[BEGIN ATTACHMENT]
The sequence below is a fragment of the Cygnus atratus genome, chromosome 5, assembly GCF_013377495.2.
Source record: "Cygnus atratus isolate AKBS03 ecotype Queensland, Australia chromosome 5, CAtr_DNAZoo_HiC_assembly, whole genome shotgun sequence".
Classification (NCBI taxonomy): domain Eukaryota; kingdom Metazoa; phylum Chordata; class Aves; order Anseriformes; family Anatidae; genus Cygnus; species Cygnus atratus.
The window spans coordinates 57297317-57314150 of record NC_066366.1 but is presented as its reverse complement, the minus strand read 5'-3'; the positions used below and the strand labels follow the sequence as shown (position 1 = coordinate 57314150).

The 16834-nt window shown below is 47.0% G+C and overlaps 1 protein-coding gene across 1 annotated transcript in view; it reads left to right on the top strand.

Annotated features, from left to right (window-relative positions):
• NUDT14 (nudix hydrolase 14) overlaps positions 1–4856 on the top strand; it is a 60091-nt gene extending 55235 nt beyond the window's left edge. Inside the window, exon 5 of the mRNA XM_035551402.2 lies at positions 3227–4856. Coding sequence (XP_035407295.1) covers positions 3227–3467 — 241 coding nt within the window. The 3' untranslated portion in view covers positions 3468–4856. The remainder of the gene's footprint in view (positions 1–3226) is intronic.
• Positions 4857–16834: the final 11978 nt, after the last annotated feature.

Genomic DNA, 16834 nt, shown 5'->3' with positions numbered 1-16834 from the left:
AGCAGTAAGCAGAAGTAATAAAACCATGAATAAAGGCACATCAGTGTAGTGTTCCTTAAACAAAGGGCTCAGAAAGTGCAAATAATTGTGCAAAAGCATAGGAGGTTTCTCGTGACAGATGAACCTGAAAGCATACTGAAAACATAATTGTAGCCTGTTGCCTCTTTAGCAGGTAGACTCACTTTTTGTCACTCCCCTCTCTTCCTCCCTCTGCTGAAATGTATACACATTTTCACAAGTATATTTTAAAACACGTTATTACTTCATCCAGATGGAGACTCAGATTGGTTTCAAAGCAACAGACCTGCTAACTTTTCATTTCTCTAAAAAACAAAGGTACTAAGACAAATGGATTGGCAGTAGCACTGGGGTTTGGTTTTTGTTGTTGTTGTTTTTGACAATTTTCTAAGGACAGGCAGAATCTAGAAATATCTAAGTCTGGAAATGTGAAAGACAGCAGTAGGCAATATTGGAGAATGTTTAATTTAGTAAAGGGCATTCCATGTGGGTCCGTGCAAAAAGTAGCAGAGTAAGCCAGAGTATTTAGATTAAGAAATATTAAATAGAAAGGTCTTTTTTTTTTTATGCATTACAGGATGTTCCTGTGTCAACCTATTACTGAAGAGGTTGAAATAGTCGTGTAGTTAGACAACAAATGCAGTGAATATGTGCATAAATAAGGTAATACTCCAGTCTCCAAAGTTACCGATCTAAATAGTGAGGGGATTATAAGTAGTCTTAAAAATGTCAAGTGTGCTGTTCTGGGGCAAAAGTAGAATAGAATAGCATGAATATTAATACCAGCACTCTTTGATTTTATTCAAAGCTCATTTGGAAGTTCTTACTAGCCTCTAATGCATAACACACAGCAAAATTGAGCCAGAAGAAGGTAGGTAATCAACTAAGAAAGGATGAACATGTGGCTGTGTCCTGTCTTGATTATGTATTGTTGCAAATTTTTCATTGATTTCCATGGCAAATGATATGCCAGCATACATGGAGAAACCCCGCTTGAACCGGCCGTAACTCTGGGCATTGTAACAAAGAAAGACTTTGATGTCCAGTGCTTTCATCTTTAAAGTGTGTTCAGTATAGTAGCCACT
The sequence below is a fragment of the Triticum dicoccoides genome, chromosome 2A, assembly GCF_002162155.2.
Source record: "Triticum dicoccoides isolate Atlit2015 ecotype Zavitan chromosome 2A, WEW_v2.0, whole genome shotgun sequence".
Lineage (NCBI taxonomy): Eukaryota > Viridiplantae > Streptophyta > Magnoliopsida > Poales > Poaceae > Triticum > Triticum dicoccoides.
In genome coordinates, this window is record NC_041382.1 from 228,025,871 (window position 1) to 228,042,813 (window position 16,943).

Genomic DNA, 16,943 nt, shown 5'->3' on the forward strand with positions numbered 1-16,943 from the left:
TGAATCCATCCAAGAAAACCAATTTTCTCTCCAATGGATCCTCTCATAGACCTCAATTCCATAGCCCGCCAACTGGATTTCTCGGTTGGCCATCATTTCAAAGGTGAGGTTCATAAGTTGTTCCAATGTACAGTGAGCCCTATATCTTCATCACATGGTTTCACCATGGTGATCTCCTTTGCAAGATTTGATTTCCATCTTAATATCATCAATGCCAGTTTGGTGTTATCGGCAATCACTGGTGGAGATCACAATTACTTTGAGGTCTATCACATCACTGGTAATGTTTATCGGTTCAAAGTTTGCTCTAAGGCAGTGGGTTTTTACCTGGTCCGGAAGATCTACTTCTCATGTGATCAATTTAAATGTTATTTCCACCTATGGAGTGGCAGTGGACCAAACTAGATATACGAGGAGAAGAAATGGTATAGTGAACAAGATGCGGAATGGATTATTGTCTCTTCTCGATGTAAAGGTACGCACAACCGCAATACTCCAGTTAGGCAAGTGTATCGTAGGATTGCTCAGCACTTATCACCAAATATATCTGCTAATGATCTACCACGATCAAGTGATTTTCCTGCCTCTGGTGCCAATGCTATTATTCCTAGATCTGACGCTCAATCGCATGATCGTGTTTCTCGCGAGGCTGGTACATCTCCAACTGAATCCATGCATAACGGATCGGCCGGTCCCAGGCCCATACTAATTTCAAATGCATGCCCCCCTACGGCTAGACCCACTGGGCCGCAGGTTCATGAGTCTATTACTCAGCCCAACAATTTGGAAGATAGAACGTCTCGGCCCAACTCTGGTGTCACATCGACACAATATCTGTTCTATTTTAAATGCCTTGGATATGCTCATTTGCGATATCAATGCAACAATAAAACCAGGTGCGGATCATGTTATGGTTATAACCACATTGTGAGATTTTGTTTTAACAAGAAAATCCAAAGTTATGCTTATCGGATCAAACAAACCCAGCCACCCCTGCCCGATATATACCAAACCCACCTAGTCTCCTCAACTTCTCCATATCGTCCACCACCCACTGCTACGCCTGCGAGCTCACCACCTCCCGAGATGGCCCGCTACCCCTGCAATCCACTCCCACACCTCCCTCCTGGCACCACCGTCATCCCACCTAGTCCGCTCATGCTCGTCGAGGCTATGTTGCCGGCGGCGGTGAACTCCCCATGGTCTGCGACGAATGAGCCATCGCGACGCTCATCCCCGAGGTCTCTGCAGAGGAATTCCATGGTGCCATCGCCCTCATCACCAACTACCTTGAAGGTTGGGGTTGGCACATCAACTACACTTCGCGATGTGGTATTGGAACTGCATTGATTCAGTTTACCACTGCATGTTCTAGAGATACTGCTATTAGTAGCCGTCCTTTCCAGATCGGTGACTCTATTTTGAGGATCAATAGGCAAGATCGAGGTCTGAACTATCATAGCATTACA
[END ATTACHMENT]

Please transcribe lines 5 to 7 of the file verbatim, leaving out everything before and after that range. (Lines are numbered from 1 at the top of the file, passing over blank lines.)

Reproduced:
The 16834-nt window shown below is 47.0% G+C and overlaps 1 protein-coding gene across 1 annotated transcript in view; it reads left to right on the top strand.

Annotated features, from left to right (window-relative positions):
• NUDT14 (nudix hydrolase 14) overlaps positions 1–4856 on the top strand; it is a 60091-nt gene extending 55235 nt beyond the window's left edge. Inside the window, exon 5 of the mRNA XM_035551402.2 lies at positions 3227–4856. Coding sequence (XP_035407295.1) covers positions 3227–3467 — 241 coding nt within the window. The 3' untranslated portion in view covers positions 3468–4856. The remainder of the gene's footprint in view (positions 1–3226) is intronic.